The Ocean At the End of the Lane by Neil Gaiman is my first attempt into dissecting the mind of this ever so popular author. Therefore, it made sense for me to pick a short novel such as this one here. After having read through the novel, I couldn’t immediately think of words to describe my reading experience. So much for trying to dissect his mind, right?! One that did eventually jumped at me was “weird”. Not in a bad way mind you but just “weird” in general. I guess that can explain why it took me a whole week and half to write up my review after having completed the book. As I have read other readers opinion of the author, that word often comes up to describe his works and I can’t blame them. I’ve also read that he’s one of those authors that you’re either going to like everything he does or you’re not, there is no middle ground. After having read through this novel, I’m not exactly sure where I stand as of yet but I admit leaning more towards the latter. I feel like this novel didn’t do the author’s justice and another chance needs to be given.
FYI: For those that love these types of stories and fantasy settings, I highly, highly recommend that you go watch the movie Pan’s Labyrinth if you haven’t done so already! Just believe me in this. You won’t regret it.
What I can best describe this novel as is a novel in the realism fantasy genre. Sounds like a oxymoron but it really is the best I can describe it as: mystical beings and manifestations within the protagonist’s real living world. From what I can remember, the narrator of the story never reveals his name. Instead, we get to read about what happened when he takes a break in his present time to revisit an old farm he visited often when he was in his early childhood and the adventures he has had with the most mysterious girl he’s ever met in Lettie Hempstock. What ensues is a slow start to a story that maintains its slow pace throughout the majority of the book but yet somehow still manages to bring about a flood of emotions hitting you in the face without you ever realizing it until later. Weird, I know.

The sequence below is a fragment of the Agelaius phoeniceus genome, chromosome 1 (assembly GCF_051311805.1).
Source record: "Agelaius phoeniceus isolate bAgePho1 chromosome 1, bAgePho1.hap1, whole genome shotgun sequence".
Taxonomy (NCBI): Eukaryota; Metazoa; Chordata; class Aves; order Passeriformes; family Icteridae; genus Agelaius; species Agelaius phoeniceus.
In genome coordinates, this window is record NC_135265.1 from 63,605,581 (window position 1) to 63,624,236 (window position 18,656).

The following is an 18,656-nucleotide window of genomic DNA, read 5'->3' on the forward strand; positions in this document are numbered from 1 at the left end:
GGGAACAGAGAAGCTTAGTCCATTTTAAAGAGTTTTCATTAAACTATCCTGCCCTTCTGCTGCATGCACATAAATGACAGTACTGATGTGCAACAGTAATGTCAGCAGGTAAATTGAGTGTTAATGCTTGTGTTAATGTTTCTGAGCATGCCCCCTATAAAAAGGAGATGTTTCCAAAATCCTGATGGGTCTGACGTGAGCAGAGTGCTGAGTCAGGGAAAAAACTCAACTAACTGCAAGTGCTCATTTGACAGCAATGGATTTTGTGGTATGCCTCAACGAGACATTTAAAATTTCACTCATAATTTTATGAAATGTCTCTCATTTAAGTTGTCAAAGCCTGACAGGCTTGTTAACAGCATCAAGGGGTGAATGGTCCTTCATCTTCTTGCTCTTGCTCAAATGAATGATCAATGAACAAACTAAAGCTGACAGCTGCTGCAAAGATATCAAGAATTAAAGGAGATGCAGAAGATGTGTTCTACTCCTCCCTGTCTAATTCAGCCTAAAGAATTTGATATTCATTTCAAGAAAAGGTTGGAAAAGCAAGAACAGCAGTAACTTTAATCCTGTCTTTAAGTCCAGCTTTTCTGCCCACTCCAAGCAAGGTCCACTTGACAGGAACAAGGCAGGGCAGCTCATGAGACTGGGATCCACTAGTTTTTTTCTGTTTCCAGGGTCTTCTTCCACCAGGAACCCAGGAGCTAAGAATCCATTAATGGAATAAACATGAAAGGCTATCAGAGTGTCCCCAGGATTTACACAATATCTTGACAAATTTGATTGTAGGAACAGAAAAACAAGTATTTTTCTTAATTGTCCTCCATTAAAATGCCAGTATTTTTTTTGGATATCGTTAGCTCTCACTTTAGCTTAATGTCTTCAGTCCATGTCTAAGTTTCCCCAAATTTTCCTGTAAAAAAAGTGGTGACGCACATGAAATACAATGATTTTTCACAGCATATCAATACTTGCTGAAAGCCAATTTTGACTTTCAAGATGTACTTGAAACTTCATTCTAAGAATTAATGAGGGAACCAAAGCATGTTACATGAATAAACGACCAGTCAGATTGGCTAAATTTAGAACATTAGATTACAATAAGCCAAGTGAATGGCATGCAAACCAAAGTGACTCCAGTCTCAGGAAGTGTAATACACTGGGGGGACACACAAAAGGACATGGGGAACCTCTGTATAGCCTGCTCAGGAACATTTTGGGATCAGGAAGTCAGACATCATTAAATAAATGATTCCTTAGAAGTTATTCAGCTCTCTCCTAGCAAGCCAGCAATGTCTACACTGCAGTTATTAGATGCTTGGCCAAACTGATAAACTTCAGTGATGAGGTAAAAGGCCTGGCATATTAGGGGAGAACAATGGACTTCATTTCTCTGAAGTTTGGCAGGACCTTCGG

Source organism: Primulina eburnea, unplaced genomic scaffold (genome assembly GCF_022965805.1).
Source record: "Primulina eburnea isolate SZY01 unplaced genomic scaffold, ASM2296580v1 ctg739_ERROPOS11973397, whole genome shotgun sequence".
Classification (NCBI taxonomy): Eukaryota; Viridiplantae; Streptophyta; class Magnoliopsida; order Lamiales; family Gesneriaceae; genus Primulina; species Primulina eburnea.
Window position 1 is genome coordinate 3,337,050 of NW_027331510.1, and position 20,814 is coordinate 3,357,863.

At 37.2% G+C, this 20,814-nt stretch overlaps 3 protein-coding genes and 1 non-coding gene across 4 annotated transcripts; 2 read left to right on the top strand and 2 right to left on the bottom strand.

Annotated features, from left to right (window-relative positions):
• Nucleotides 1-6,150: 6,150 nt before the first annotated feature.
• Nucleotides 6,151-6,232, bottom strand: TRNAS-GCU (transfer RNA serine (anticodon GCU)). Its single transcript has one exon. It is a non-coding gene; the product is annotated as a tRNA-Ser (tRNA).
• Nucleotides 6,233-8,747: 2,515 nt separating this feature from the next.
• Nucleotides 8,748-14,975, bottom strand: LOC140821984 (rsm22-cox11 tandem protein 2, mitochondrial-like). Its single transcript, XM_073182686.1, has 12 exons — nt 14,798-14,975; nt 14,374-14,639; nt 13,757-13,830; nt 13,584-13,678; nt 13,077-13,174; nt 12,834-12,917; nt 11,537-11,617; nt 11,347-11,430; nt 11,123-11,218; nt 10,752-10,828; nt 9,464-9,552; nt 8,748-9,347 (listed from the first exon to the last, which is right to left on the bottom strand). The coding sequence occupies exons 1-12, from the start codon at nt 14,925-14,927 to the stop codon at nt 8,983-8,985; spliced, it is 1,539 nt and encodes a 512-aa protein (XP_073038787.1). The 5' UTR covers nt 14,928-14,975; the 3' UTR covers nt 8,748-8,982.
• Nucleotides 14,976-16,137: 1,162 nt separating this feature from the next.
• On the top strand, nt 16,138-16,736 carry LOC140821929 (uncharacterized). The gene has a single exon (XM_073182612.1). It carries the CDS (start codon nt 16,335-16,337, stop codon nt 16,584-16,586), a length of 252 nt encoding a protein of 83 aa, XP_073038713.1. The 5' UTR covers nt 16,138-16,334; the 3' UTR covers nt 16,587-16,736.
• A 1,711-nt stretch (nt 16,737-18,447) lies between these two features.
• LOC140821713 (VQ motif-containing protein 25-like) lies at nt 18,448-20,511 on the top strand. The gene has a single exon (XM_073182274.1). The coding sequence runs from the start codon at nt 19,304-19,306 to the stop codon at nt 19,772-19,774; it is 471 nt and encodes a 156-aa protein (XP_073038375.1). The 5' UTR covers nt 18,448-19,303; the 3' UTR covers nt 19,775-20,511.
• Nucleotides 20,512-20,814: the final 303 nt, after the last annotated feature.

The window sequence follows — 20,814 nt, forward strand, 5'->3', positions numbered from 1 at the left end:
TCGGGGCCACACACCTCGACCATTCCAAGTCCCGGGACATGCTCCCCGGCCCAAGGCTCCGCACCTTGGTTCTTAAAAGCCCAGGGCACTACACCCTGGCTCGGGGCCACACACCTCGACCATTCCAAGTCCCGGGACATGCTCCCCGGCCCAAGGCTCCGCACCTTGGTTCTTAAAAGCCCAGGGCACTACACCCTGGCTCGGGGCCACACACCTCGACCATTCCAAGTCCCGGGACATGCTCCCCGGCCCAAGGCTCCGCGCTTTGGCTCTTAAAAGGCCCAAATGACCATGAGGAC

I’m guessing because of the short length of the book that the author didn’t have much time to explain things as thoroughly as I would have liked. There are some events that happen without you really getting to understand why. It just is. That does lend to the overall mysterious factor but others could argue that the author rushed it. However, I also felt the characters of Lettie and her mom and grandma was also not as detailed as I would have liked. It felt like some parts were explained a bit to the narrator and he’d just have to accept it for what it was. I wouldn’t say this adds confusion to the overall novel but again, this is not what I usually prefer. The sad news about all this is that I didn’t really feel a strong connection for the characters.
The Ocean at the End of the Lane is a sad, happy, mysterious and frightening short novel all rolled into one. Of course, the one question that I’m sure many readers must ask themselves at the end is did the events really happen or was it just the imaginings of a lonely seven year old boy? My cliche answer is that it doesn’t matter. We all interpret meanings differently and this is no exception. I think that’s what the author was going for. Again, to sum up my experience after having read through my very first Neil Gaiman novel, is weirdness in a very funky way. Not good but not bad as well. Maybe this is what the author specializes in? I have no idea but I’m willing to take a bet that he’s written much better novels than this.